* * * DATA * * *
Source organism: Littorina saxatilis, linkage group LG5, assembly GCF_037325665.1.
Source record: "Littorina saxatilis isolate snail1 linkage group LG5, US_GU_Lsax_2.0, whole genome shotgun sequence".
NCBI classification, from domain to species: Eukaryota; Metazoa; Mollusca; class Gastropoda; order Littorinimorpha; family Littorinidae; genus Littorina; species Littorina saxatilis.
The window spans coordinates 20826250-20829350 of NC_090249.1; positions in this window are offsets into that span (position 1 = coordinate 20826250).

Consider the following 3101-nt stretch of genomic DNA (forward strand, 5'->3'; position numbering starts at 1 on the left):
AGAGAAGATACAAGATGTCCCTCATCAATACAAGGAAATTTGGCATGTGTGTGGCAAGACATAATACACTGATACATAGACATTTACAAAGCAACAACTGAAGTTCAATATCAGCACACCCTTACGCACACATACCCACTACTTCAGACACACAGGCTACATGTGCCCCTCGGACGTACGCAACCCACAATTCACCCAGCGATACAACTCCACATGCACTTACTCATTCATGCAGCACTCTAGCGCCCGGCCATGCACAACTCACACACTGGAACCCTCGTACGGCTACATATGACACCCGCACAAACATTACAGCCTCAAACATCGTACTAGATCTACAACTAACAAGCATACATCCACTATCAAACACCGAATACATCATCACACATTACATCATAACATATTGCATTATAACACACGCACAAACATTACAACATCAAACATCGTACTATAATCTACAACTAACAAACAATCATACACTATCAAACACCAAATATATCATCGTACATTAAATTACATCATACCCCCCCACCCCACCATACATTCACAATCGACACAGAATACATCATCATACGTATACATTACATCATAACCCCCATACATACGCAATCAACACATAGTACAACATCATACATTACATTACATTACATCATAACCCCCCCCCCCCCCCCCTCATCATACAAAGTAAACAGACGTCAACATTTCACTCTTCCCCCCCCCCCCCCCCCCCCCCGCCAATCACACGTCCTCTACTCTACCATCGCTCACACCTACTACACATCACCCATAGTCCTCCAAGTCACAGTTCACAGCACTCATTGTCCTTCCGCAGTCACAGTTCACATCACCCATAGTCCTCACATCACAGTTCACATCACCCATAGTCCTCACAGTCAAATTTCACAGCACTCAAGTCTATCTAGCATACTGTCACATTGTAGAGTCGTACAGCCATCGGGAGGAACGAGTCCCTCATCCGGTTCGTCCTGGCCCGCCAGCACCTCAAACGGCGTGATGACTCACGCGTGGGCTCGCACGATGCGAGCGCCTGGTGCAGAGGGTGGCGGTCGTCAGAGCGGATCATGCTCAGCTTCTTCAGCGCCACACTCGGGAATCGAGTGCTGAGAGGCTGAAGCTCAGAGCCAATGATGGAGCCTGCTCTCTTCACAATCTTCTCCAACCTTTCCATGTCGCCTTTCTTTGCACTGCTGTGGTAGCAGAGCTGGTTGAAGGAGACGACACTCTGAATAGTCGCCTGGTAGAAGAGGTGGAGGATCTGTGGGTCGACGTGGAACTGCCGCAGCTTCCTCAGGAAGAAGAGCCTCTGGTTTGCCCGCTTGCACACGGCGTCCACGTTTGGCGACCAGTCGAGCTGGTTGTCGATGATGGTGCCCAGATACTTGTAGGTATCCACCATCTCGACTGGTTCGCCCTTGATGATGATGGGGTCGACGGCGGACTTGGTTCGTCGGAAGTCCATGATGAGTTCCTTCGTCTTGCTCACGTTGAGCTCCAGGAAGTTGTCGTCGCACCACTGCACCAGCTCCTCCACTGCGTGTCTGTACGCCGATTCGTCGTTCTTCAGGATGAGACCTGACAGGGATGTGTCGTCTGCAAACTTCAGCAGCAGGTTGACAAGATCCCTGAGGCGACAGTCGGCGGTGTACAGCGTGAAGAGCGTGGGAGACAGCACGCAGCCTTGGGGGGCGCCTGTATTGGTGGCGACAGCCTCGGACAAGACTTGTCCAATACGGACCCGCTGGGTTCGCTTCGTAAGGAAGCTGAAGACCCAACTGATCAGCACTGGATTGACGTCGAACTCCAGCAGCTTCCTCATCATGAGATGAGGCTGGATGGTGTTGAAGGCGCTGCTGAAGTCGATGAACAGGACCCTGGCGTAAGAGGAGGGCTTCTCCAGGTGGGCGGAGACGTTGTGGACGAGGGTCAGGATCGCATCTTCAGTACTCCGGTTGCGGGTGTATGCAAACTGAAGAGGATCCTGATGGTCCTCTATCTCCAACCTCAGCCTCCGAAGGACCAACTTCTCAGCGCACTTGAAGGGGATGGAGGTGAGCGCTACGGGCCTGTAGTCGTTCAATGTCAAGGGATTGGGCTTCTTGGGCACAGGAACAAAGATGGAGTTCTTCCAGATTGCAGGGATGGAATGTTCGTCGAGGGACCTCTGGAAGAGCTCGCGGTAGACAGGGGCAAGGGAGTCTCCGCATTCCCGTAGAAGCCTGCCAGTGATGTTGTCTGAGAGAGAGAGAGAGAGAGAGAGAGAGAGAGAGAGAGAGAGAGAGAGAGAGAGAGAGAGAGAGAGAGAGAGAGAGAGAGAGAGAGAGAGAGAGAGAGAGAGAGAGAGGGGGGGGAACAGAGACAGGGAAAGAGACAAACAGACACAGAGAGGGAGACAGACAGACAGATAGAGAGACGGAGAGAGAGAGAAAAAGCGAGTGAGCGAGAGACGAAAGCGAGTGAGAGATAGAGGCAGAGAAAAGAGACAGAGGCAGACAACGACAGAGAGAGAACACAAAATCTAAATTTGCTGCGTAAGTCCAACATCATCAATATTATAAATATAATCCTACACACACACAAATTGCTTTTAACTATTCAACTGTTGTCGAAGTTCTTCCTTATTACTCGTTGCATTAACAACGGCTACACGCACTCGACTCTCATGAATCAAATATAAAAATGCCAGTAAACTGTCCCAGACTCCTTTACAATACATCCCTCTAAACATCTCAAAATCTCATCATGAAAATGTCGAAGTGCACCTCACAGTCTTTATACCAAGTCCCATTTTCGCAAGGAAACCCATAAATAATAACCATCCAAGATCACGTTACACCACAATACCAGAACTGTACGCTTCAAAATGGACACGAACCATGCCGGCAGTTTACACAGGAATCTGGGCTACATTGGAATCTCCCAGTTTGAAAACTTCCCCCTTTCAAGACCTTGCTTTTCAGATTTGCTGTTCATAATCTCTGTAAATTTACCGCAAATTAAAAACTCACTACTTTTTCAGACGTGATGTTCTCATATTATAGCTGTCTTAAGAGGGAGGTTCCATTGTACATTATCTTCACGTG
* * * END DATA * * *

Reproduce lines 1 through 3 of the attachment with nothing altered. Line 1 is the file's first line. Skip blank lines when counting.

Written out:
Source organism: Littorina saxatilis, linkage group LG5, assembly GCF_037325665.1.
Source record: "Littorina saxatilis isolate snail1 linkage group LG5, US_GU_Lsax_2.0, whole genome shotgun sequence".
NCBI classification, from domain to species: Eukaryota; Metazoa; Mollusca; class Gastropoda; order Littorinimorpha; family Littorinidae; genus Littorina; species Littorina saxatilis.